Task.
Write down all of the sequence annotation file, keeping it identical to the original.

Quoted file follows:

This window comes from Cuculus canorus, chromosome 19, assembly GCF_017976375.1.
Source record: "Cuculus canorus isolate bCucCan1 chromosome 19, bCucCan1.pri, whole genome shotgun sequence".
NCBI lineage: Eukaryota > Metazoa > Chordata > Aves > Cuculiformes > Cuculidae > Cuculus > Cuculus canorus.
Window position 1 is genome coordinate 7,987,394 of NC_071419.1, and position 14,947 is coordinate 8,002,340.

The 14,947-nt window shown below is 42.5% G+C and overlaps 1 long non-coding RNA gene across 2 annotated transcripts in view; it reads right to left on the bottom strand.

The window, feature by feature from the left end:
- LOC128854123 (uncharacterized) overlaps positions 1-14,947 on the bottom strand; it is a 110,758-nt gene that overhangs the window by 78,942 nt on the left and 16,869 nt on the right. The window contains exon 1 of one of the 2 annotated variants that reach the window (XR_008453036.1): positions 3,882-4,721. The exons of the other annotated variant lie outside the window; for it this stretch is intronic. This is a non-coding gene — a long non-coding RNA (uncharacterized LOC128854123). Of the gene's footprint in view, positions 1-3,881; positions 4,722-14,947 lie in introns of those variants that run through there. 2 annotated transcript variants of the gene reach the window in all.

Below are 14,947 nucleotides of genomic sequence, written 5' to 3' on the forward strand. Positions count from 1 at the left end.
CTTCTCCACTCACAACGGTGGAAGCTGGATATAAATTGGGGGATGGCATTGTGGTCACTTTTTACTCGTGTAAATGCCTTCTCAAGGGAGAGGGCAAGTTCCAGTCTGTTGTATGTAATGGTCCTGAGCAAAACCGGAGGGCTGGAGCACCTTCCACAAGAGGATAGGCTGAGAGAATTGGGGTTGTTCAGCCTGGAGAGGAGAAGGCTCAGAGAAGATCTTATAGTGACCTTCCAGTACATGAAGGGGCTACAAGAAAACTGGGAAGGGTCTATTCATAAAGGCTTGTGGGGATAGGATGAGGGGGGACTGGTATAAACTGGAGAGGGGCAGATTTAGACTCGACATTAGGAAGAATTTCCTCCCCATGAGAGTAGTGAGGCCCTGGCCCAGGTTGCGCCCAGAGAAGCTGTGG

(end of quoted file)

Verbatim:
This window comes from Cuculus canorus, chromosome 19, assembly GCF_017976375.1.
Source record: "Cuculus canorus isolate bCucCan1 chromosome 19, bCucCan1.pri, whole genome shotgun sequence".
NCBI lineage: Eukaryota > Metazoa > Chordata > Aves > Cuculiformes > Cuculidae > Cuculus > Cuculus canorus.
Window position 1 is genome coordinate 7,987,394 of NC_071419.1, and position 14,947 is coordinate 8,002,340.

The 14,947-nt window shown below is 42.5% G+C and overlaps 1 long non-coding RNA gene across 2 annotated transcripts in view; it reads right to left on the bottom strand.

The window, feature by feature from the left end:
- LOC128854123 (uncharacterized) overlaps positions 1-14,947 on the bottom strand; it is a 110,758-nt gene that overhangs the window by 78,942 nt on the left and 16,869 nt on the right. The window contains exon 1 of one of the 2 annotated variants that reach the window (XR_008453036.1): positions 3,882-4,721. The exons of the other annotated variant lie outside the window; for it this stretch is intronic. This is a non-coding gene — a long non-coding RNA (uncharacterized LOC128854123). Of the gene's footprint in view, positions 1-3,881; positions 4,722-14,947 lie in introns of those variants that run through there. 2 annotated transcript variants of the gene reach the window in all.

Below are 14,947 nucleotides of genomic sequence, written 5' to 3' on the forward strand. Positions count from 1 at the left end.
CTTCTCCACTCACAACGGTGGAAGCTGGATATAAATTGGGGGATGGCATTGTGGTCACTTTTTACTCGTGTAAATGCCTTCTCAAGGGAGAGGGCAAGTTCCAGTCTGTTGTATGTAATGGTCCTGAGCAAAACCGGAGGGCTGGAGCACCTTCCACAAGAGGATAGGCTGAGAGAATTGGGGTTGTTCAGCCTGGAGAGGAGAAGGCTCAGAGAAGATCTTATAGTGACCTTCCAGTACATGAAGGGGCTACAAGAAAACTGGGAAGGGTCTATTCATAAAGGCTTGTGGGGATAGGATGAGGGGGGACTGGTATAAACTGGAGAGGGGCAGATTTAGACTCGACATTAGGAAGAATTTCCTCCCCATGAGAGTAGTGAGGCCCTGGCCCAGGTTGCGCCCAGAGAAGCTGTGG